stop" shopping supporters will use to once again support the idea that there is widespread
support and understanding of the use and value of "one stop" shops outside the referral source
community. To the contrary, this belief is false and unproven. OAITA urges HUD to not
conclude that "one-stop" shops are per se beneficial to consumers because that much remains
uncertain. OAITA also asks HUD to consider other sources of information, including OAITA' s
recently conducted survey that concluded information to the contrary of the NAR sponsored
2008 survey.

13 Id. at 55.
14 http://changingminds.org/techniques/nuestioninWloaded auestions.htm (visited July 30, 2010).
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Letter to Commissioner David H. Stevens
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c. The Law of Unintended Consequences: Revising "Required Use"


Without Revising the Fundamentals of CBAs Will Only Exacerbate
Problems Within RESPA Section 8.

It cannot be overstated. Referral source participation in the business of title insurance presents
homeowners and borrowers — the ultimate consumers of the title insurance product — with an
inexorable conflict of interest between the settlement service providers who close the loan and
their consumers. Thus, creating exceptions to the anti-kickback provisions of RESPA Section 8
serve only to exacerbate the conflict. The only way to truly address the conflict is to either
mandate that all CBAs are illegal and against public policy — a legislative step beyond the power
of HUD, but certainly supported by OAITA — or revise the CBA disclosure into a conflict waiver
in such a way as to require informed consent of the conflict.

Current CBA disclosures are ineffective to provide consumers with the ability to understand the
conflict and knowingly waive it. Current CBA disclosures allow referral sources (i.e. banks,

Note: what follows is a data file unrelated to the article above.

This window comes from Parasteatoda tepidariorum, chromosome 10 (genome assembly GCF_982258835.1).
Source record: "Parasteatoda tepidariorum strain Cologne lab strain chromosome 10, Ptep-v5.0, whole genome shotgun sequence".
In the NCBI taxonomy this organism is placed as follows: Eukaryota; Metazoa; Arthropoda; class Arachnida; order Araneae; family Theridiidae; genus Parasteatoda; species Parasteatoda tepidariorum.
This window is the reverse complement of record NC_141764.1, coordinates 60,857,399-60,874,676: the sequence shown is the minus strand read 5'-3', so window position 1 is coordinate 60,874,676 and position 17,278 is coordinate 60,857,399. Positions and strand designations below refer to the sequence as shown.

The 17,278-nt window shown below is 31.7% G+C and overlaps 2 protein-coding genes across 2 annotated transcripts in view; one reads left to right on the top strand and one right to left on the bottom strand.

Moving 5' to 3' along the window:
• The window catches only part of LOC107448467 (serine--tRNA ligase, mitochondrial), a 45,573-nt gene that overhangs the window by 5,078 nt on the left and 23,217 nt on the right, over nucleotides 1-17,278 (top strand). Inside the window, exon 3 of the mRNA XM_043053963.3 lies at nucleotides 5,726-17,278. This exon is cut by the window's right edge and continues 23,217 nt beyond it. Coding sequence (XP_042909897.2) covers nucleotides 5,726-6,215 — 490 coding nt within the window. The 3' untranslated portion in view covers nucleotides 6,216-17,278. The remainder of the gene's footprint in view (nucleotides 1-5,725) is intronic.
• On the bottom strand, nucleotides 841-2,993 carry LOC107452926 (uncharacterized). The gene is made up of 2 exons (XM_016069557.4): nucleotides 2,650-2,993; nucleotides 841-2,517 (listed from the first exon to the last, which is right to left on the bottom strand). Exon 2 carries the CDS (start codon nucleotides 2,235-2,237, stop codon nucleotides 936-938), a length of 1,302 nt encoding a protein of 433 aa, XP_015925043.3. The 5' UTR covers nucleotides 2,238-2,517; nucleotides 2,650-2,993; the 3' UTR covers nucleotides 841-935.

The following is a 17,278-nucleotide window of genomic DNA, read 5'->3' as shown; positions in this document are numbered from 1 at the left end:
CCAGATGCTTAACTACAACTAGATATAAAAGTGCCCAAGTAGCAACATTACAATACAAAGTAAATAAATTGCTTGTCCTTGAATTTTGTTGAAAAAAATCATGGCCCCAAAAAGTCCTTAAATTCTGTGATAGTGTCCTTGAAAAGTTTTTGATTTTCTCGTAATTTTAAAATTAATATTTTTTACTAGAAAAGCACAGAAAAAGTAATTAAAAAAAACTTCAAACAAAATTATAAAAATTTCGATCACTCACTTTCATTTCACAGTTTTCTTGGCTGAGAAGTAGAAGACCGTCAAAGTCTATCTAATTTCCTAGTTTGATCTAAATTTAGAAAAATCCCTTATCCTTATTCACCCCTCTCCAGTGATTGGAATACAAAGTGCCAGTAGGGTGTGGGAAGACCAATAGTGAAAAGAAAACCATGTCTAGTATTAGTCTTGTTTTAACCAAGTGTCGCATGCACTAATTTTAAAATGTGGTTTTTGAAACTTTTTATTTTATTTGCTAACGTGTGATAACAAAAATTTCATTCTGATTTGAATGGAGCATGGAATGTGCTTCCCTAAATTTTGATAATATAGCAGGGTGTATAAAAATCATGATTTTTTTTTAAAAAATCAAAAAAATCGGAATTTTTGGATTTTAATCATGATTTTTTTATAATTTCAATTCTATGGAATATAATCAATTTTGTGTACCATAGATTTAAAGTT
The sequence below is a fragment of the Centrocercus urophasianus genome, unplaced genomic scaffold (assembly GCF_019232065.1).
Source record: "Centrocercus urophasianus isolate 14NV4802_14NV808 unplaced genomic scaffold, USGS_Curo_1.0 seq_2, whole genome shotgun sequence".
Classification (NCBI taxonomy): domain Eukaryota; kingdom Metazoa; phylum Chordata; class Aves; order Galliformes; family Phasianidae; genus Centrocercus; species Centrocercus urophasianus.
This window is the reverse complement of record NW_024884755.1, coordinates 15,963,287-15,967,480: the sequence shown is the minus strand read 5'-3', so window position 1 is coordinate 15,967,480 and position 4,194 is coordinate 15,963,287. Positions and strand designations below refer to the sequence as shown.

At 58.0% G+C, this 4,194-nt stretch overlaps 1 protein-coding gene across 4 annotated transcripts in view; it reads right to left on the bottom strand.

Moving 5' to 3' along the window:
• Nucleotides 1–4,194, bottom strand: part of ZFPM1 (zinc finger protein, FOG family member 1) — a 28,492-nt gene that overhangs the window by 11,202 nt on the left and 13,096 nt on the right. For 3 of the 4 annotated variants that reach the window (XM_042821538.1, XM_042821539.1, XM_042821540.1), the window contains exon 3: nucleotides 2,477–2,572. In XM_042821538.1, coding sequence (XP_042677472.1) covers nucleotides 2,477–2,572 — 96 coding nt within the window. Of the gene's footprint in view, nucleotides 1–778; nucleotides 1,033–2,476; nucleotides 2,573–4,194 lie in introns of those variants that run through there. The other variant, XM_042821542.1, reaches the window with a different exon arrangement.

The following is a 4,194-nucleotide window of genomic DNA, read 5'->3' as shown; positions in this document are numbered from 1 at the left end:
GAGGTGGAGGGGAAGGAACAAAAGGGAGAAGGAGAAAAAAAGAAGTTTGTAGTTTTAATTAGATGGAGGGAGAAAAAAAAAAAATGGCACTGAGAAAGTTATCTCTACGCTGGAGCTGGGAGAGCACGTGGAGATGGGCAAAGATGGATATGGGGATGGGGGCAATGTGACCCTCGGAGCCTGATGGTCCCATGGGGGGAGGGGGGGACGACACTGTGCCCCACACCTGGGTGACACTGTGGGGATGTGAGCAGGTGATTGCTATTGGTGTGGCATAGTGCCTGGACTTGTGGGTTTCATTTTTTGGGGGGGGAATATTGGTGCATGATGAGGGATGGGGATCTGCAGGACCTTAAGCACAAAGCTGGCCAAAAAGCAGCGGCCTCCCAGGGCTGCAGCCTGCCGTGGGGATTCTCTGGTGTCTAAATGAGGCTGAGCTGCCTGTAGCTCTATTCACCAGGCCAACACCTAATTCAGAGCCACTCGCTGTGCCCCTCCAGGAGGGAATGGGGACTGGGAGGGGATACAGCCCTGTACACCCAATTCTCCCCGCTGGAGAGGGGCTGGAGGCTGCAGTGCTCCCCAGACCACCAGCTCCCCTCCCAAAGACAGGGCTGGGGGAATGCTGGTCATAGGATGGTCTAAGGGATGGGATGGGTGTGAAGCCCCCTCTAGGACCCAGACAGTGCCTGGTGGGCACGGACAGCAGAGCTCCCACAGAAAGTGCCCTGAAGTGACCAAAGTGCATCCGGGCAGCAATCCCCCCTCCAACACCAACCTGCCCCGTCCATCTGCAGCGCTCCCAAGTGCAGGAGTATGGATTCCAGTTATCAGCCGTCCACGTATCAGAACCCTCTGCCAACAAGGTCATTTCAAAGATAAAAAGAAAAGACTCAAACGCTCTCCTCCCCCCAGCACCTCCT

mortgage companies, real estate firms, homebuilders and developers) to merely disclose the
financial interest without explaining how that financial interest contributes to the potential
conflict. In any other profession, this type of disclosure would not be enough. It is time for real
estate settlement services, including title insurance, to join the ranks of professionals who either
refuse to entertain the conflict or who provide their customers with information concerning the
conflict sufficient to provide informed consent.

II. The OAITA Settlement Preferences Survey:

In the fall of 2009, OAITA conducted the first phase of a statewide settlement preference survey
in which member-agencies provided a short, eight-question survey to homeowners and
borrowers who closed residential real estate transactions involving federally-related mortgage
loans. The results of the survey were a definitive counter to the suggestion that CBAs and "one-
stop" shops are universally good for consumers. Here are some of the findings:

• Only 11% of respondents were comfortable receiving title insurance from an agency
selected by a bank, real estate firm, mortgage company, etc., when they discovered
that the referral source possessed a financial interest in the title insurance agency.

• 87% of respondents said it was important for their title agent to be a neutral third
party when determining what matters may affect their title.

• Only 5% of respondents prefer a title insurance agent that shares ownership with a
real estate firm, mortgage company, attorney, homebuilder and/or a bank.

• 55% of respondents believe it is a conflict of interest for a real estate firm, mortgage
company and/or a bank to receive a share of profits from selling title insurance or
providing escrow services.
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Letter to Commissioner David H. Stevens
September 1, 2010

• 54% of respondents believe it is a conflict of interest for a real estate firm, mortgage
company and/or a bank to provide incentives or other compensation to their
employees for their referring the real estate transaction to their preferred title agent if
they receive a financial benefit from the referral.

The survey is currently in a second phase of data collection with completion of the second phase
scheduled for December, 2010. There were nearly three hundred responses to the first phase and
an equal amount projected to be received prior to the deadline. OAITA is unaware of any other
data that is being collected by land title associations on the direct subject at issue in this ANPR.
Thus, OAITA is likely the only title organization currently surveying the general public for
responses to the issues present in the ANPR. The first phase of data paints a stark contrast to the
data compiled in the NAR-funded studies of 2002 and 2008. To the extent that the data confirms
that consumers see no benefit to "one-stop" shops, the OAITA survey and the NAR-sponsored